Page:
It seems likely that these housing choices will change as we get older.  There were some differences in the ages of those wanting to move.  First, moving to a smaller house and changing location was a less likely reason for those who were older (possibly because they have already moved into a smaller house).  Second, planning to move because of a health issue, to be closer to health services, or to a retirement home/village was also more likely among those were older.

    Those factors that were most likely to discourage people from moving into a retirement village or complex were loss of independence, privacy, space and a lack of respect.  These were generally endorsed, but were less likely to be endorsed by those over the age of 74.

    Moving away from friends, family, the family home, or wanting to leave something to bequeath their family were reasons discouraging moving to a retirement village for those of all ages.  Losing contact with neighbours in contrast was more likely to be an important reason with increasing age, as did having to change to a new doctor.

    Expense was one of the most important concerns and although there was a slight ‘dip’ in importance between ages 65 & 69 (when most people were retiring), this remained important for all age groups. Rather obviously the statement that retirement villages are “… just for older people” became less important with older age.

    Questions raised by these findings

    Current government policy is aimed at supporting people to stay in their own home. For those who choose to stay in their existing home, there is as much support as possible provided to enable people to do this even if they become disabled.  Is this policy working for those who choose to stay in difficult living conditions or in rural areas?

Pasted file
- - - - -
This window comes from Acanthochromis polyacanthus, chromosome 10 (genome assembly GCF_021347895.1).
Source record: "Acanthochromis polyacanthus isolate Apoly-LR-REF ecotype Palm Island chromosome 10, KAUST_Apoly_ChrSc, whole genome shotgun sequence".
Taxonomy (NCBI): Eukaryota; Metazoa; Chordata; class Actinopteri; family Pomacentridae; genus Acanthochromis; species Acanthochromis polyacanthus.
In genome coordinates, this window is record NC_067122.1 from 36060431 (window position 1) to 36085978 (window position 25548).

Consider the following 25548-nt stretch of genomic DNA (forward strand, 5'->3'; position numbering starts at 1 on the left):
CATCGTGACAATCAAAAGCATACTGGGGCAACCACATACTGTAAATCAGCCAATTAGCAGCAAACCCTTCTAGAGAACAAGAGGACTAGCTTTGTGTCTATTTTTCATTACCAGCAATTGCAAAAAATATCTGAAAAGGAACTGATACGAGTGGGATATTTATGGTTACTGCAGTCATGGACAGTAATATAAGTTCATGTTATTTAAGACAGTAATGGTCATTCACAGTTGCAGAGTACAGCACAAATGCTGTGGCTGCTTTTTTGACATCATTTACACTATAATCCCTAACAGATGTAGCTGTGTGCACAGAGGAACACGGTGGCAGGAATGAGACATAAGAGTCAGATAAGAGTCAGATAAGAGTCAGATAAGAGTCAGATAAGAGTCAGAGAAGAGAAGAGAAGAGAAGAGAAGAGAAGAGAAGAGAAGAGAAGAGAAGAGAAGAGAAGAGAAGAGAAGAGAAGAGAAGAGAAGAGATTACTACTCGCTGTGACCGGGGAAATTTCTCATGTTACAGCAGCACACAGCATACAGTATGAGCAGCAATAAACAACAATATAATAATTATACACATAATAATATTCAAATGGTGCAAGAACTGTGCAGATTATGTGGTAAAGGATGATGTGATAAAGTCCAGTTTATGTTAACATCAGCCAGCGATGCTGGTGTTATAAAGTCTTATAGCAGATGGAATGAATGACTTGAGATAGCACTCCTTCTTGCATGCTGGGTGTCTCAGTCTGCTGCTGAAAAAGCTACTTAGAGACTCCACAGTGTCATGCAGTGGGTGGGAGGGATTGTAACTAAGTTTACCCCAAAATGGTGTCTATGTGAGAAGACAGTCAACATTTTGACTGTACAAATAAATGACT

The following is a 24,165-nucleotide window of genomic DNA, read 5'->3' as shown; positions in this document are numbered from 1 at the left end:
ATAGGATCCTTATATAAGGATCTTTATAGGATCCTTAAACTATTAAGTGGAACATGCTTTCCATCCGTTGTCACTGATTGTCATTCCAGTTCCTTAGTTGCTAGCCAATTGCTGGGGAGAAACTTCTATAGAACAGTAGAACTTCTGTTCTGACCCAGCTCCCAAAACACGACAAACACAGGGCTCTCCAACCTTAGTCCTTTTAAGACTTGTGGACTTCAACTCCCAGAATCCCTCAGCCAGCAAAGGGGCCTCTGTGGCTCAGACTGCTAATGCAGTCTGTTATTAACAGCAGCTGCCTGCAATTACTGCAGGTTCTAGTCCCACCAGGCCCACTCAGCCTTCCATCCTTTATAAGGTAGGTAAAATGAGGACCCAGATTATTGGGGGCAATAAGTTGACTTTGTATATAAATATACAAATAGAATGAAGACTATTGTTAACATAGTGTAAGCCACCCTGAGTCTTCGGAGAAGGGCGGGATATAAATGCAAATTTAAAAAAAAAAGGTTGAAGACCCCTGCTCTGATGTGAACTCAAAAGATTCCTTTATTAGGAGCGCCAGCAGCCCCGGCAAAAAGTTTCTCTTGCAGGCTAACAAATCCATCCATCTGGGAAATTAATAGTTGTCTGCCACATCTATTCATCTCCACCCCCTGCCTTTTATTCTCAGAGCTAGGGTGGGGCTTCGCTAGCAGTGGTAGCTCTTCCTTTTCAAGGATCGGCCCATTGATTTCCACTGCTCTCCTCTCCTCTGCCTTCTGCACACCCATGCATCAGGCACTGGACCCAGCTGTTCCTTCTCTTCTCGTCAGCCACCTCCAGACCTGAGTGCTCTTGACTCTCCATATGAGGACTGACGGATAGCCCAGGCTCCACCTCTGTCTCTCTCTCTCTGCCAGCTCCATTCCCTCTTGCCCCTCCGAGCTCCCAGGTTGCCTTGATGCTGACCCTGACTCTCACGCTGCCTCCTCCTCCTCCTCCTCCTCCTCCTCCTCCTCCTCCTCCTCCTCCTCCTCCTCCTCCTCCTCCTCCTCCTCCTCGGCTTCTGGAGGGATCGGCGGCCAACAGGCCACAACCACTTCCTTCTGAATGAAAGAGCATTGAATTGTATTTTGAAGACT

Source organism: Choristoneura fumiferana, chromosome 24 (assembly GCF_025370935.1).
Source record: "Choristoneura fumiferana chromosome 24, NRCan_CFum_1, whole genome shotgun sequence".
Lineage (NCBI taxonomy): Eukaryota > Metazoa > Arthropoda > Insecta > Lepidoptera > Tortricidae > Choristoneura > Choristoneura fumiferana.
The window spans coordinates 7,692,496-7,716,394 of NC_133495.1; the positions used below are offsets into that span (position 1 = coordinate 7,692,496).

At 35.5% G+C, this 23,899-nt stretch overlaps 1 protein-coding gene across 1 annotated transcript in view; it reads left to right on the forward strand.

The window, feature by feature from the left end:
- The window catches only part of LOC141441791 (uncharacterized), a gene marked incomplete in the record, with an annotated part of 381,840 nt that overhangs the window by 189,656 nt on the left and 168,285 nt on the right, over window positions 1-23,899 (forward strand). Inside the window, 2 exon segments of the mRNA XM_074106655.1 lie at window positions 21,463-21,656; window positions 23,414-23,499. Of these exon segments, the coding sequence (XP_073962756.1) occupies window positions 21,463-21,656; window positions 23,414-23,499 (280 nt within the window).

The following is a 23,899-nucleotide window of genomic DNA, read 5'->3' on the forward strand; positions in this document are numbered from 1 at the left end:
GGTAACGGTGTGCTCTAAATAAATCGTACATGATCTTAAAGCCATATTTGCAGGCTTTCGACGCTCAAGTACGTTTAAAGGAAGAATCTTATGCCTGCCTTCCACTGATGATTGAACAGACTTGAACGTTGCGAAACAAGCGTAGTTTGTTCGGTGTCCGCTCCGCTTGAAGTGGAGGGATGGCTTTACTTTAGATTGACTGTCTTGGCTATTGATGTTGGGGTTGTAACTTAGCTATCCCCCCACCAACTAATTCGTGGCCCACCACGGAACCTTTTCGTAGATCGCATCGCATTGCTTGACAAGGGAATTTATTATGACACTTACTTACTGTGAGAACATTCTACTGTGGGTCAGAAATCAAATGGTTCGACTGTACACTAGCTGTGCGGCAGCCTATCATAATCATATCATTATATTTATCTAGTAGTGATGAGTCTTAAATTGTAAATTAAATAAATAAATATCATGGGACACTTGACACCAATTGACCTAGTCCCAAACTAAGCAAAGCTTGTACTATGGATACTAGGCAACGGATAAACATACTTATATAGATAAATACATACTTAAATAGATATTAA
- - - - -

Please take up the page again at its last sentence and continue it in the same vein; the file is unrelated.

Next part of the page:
Since the ICC study shows that 49% of older New Zealanders would like to move, this also provides an impetus for considering what sort of housing opportunities may need to be provided in the future to enable people to age well.  What sort of housing options could be focussed upon?  For example, is the current Village model ideal for the older person who wishes to move to a smaller more supported home?

    • Anonymous 2:06 pm on 02/04/2014 Permalink | Reply

      My Mum went into a Village situation after my father died but she hated the constrictions on her choices. She was used to living in her own home and deciding what colour she wanted to paint it etc. She is now settled in a small unit in town and is very happy but it was very difficult finding this type of dwelling in good modern condition. Will there be a shortage of smaller homes or will older people be forced into walled Villages on the outskirts of towns?

    • chris teo-sherrell 3:58 pm on 18/03/2014 Permalink | Reply

      Very pleased to see this research and look forward to the fuller report. Would be interesting to see to what extent older people already move. Are the baby boomers really that different? Seems like we’ll be needing a lot more smaller dwellings as a result of the boomers reaching retirement age.

Compose new post
Next post/Next comment
Previous post/Previous comment
Show/Hide comments
Go to top
Go to login
Show/Hide help
shift + esc